Ethics & Public Policy Center

Hope Floats

Published in EPPC Online on May 1, 1998



Hope Floats directed by Forrest Whitaker to a screenplay by Steven Rodgers is a feel-good movie selling a relatively innocuous version of the Hollywood dream—i.e. that all the world’s problems come from people, especially parents and children, not hugging each other enough and giving tongue to their feelings of love for each other. The other side of the Hollywood dream is, of course, that hugging (and other sorts of embraces) makes all hurts feel better and solves all problems. In particular, feelings of sexual love are all that matters, justifying any cruelty or faithlessness, but for some reason Hope Floats stops short of this corollary. In fact, its bad guy is the husband who leaves his wife to marry her best friend because he is “in love.” I don’t know if this quite amounts to incoherence, but I know that the hugging and expressing-your-feelings part struck me with even more irritation than it usually does.

Maybe the problem is that the movie suffers from another sort of incoherence in its attempt to show that the kinds of people who go on daytime TV shows to spill their most intimate secrets are not the trashy low-life scum they appear to be but decent folks who have families just like you and me. You do not have to buy this very dubious proposition in order to appreciate the movie, but you do have to wonder what, besides an arresting opening gimmick, is the point of showing Birdee Calvert Pruitt (Sandra Bullock) appearing on a particularly scummy (fictitious) show where her husband, Bill (Michael Pare) and her best friend Connie (Rosanna Arquette) confess to their affair in her presence—as well, of course, as that of several million strangers.

Birdee, who lives in Chicago with her husband and daughter, Bernice (Mae Whitman), packs up her things, takes Bernice and returns to her hometown (and Bill’s) of Smithville, Texas to move in with her mother, Ramona (Gena Rowlands) who is an amateur taxidermist and one of those lovable eccentrics that Hollywood is especially fond of. Birdee was not only a cheerleader and the prom queen at Smithville High, she was Corn Queen of Smithville four years running. Bill was quarterback of the football team. The film begins to get some traction when it portrays the smug satisfaction on the part of many of the townspeople that the prettiest and most popular girl in high school has returned under such humiliating circumstances. One girl who was fat and unattractive feels particularly aggrieved. Now that she runs a temp agency and Birdee goes to her looking for a job, she tells her that “I don’t have a listing for a Prom Queen.”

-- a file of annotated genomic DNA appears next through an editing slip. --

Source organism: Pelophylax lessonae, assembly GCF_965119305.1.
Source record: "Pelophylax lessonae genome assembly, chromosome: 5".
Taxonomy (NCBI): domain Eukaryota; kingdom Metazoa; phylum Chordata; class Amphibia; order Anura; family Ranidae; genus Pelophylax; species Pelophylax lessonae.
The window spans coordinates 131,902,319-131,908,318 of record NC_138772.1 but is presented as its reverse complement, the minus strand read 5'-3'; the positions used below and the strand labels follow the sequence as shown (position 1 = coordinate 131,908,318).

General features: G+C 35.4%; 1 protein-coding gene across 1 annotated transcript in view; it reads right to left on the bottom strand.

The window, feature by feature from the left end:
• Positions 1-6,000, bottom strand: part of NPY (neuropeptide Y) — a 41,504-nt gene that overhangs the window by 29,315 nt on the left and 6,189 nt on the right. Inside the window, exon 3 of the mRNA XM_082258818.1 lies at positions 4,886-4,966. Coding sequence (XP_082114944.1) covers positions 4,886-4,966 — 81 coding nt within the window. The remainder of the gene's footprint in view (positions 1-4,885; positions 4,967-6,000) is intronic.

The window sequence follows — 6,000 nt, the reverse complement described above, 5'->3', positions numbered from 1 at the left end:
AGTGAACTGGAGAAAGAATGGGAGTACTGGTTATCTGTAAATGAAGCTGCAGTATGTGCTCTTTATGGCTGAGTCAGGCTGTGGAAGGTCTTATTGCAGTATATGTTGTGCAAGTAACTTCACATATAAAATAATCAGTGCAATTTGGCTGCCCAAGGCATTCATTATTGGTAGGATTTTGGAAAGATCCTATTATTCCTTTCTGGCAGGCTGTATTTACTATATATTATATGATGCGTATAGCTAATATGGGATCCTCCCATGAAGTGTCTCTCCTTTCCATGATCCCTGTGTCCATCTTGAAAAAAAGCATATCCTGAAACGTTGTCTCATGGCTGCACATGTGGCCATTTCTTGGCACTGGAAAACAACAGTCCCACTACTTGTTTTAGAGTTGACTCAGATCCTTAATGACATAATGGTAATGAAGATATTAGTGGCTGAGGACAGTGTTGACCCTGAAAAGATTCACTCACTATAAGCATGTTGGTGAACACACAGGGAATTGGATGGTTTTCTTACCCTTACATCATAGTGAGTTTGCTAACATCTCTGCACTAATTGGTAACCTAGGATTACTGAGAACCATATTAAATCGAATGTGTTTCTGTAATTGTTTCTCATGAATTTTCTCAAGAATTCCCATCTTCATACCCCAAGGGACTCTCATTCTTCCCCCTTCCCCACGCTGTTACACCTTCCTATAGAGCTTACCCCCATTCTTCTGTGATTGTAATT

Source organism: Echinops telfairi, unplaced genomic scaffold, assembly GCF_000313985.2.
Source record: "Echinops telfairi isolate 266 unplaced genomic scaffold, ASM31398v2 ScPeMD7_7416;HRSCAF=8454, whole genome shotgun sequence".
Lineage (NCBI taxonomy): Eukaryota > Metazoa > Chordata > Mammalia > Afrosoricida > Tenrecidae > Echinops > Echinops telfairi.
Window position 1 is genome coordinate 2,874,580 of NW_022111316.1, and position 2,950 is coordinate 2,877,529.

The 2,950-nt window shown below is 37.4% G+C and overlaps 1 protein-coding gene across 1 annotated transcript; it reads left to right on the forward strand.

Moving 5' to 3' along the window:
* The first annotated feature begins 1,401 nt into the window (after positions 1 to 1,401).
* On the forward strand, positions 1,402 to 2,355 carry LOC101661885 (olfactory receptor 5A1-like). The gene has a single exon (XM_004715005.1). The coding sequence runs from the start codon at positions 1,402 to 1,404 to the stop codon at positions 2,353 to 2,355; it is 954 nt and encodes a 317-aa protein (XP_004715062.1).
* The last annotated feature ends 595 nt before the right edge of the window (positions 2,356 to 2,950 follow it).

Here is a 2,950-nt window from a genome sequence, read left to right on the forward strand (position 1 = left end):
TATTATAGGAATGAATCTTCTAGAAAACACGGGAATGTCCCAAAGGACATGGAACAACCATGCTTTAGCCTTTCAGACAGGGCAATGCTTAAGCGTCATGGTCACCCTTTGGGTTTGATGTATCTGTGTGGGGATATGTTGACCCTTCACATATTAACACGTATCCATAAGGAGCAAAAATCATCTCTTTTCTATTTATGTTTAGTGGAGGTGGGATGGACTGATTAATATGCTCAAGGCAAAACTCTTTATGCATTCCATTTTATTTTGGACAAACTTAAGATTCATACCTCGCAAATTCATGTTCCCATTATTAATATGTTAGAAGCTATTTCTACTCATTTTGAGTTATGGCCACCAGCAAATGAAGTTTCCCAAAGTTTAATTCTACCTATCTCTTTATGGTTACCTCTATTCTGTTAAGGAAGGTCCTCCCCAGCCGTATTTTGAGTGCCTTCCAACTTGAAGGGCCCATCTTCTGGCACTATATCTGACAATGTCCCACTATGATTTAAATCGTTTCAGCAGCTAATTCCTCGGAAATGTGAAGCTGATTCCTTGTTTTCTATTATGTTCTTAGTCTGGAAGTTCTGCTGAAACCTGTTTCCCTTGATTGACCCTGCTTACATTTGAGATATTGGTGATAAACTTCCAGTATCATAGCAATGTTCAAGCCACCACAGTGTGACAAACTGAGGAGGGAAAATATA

But this kind interesting character soon begins to fall beside the wayside as we approach the inevitable hug-fest of mother and daughter and grand-daughter, all of whom take pride, you’ll be amazed to learn, in being Strong Women. As Birdee says of her broken marriage: “The harder I tried to be what he wanted me to be, the less I saw myself in his eyes. . .One day I was gone.” Presumably she won’t make that mistake again with Justin Matisse (Harry Connick, Jr), a high school acquaintance who used to have a crush on Birdee but was too shy to approach her. She and Bill were out of his league, he says. If you can believe Harry Connick, Jr when he says that, you’re a better man than I. Justin begins to romance Birdee a bit, but not too much, in spite of Mom’s attempts to match-make between the two of them, and by the end we can see in him the broken love-fantasy renewed. But why don’t they go on TV to discuss it?

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